These points have come more to the forefront during the recent economic meltdown. We have indeed reached the point where global businesses, financial and capital markets are interrelated. Without a single set of standards, we will become like the Biblical Tower of Babel.
-- August Aquila, President and CEO, Aquila Global Advisors
As part of the natural progression of economic globalization, it stands to reason that agreed-upon global standards are in order. So, yes, they should be pursued, agreed upon, and established. This would dramatically decrease all kinds of risks, from legal contingencies to fraud, and make international business more efficient. Right now, it's as if we have national railroads with different-gauge tracks in each country. At best, it's terribly inefficient; at worst, it simply doesn't work. I acknowledge that the IFRS are controversial: As proposed, they are more principle-driven than our rule-driven U.S. GAAP accounting, and thus more open to interpretation. But I think that interpretation and flexibility are necessary. The differences in the cultures and business practices of each nation have to be considered and that requires flexibility. I think that convergence will likely be the best vehicle for migration and eventual international adoption because it will allow the standards to evolve as they are practiced.
-- Andy Armanino, CEO and managing partner, Armanino McKenna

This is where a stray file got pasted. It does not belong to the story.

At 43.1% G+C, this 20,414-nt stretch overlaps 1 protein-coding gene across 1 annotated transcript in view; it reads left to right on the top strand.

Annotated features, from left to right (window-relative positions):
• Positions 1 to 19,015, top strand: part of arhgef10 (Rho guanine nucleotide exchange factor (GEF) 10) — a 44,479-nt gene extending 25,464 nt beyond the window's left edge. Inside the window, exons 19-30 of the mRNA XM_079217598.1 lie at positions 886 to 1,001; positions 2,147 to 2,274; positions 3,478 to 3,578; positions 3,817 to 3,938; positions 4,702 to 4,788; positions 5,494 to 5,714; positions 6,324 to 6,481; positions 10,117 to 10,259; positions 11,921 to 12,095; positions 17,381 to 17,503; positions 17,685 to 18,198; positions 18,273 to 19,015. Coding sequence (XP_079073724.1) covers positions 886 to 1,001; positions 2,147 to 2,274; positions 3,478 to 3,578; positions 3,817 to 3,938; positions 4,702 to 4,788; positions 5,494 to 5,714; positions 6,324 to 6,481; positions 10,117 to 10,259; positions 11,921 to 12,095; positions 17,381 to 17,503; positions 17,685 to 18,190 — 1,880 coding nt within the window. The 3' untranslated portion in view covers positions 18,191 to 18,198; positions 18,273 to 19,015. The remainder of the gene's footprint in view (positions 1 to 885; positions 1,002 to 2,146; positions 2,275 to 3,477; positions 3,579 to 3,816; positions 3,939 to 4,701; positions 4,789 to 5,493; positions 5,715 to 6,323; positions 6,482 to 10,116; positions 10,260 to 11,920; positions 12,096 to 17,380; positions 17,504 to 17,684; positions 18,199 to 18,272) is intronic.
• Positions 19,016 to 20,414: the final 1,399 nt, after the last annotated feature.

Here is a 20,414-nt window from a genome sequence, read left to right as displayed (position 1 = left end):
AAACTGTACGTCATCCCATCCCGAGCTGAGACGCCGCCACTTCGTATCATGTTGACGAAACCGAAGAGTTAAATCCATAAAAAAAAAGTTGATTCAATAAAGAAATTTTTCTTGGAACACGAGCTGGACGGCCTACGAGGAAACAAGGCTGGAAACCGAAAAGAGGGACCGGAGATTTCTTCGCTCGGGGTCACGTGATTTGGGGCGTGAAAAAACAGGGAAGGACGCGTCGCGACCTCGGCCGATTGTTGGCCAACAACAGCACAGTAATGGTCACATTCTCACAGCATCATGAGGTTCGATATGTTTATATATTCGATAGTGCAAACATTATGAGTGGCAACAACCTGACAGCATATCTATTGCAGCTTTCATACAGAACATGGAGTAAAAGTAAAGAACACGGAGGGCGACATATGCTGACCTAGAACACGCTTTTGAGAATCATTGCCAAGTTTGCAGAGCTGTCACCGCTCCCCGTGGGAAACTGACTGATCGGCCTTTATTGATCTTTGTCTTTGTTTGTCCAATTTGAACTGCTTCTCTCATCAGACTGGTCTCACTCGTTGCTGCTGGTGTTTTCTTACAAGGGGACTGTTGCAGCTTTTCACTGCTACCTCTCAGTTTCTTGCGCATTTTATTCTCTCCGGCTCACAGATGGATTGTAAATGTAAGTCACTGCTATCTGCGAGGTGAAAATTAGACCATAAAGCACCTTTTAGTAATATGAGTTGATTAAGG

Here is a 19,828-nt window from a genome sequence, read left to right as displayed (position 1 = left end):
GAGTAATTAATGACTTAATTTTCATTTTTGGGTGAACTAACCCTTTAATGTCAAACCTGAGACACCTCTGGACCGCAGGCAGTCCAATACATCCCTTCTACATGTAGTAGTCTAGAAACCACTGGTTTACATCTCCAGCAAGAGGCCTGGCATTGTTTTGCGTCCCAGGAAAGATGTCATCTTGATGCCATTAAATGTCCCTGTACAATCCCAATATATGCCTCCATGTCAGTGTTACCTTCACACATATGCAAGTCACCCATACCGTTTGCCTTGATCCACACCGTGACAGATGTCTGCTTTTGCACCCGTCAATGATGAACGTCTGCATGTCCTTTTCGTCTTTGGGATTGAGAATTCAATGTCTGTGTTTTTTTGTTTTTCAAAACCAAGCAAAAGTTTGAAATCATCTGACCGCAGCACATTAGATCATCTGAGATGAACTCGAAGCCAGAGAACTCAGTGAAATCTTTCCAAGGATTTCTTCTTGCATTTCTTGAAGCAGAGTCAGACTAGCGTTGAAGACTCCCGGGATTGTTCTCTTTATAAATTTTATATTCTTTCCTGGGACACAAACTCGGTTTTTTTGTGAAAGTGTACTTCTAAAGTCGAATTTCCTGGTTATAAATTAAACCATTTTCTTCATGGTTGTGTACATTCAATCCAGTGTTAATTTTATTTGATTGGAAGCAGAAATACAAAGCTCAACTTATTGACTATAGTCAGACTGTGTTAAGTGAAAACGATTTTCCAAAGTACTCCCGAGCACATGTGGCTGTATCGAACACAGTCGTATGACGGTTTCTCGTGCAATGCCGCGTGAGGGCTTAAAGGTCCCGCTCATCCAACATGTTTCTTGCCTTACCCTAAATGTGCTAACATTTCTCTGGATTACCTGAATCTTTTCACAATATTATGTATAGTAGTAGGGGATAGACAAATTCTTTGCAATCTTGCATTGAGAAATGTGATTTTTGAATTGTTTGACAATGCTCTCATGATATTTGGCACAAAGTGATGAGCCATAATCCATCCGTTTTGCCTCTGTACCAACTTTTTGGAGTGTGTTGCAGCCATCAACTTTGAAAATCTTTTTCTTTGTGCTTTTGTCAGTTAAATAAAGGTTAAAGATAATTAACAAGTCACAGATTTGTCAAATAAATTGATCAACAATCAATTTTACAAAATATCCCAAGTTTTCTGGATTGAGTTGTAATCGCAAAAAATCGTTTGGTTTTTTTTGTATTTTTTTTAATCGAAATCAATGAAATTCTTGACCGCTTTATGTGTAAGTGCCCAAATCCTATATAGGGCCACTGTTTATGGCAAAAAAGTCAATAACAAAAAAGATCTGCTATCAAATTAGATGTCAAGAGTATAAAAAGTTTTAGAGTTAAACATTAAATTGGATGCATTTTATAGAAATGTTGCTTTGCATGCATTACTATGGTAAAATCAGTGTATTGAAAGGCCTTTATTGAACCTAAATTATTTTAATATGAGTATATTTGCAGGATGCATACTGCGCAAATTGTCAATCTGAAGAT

The creation of a single set of high-quality standards will benefit U.S. financial markets and public companies. At CPA2Biz we are committed to helping provide the accounting profession with information and tools related to this convergence through our Web site, IFRS.com
-- Erik Asgeirsson, CEO, CPA2Biz
The process is too much and too fast, especially considering the state of our economy, legal system vs. global, and the need to assure the U.S. public of due process and independence in accounting standards promulgation. The process of accounting standards convergence must slow down and acquire the broad support of the U.S. public, financial statement users, preparers, practitioners and regulators.
-- Billy Atkinson, Chairman, NASBA
I think that the political, cultural and governance challenges associated with getting global adoption of a uniform set of high-quality accounting and financial reporting standards accomplished are far more difficult to deal with than the technical accounting issues, and will likely prevent the achievement of that goal. Still the convergence goal should be pursued to the extent feasible, and any remaining differences should be identified so that financial statement users can better consider the impact of such differences.
-- Robert Attmore, Chairman, GASB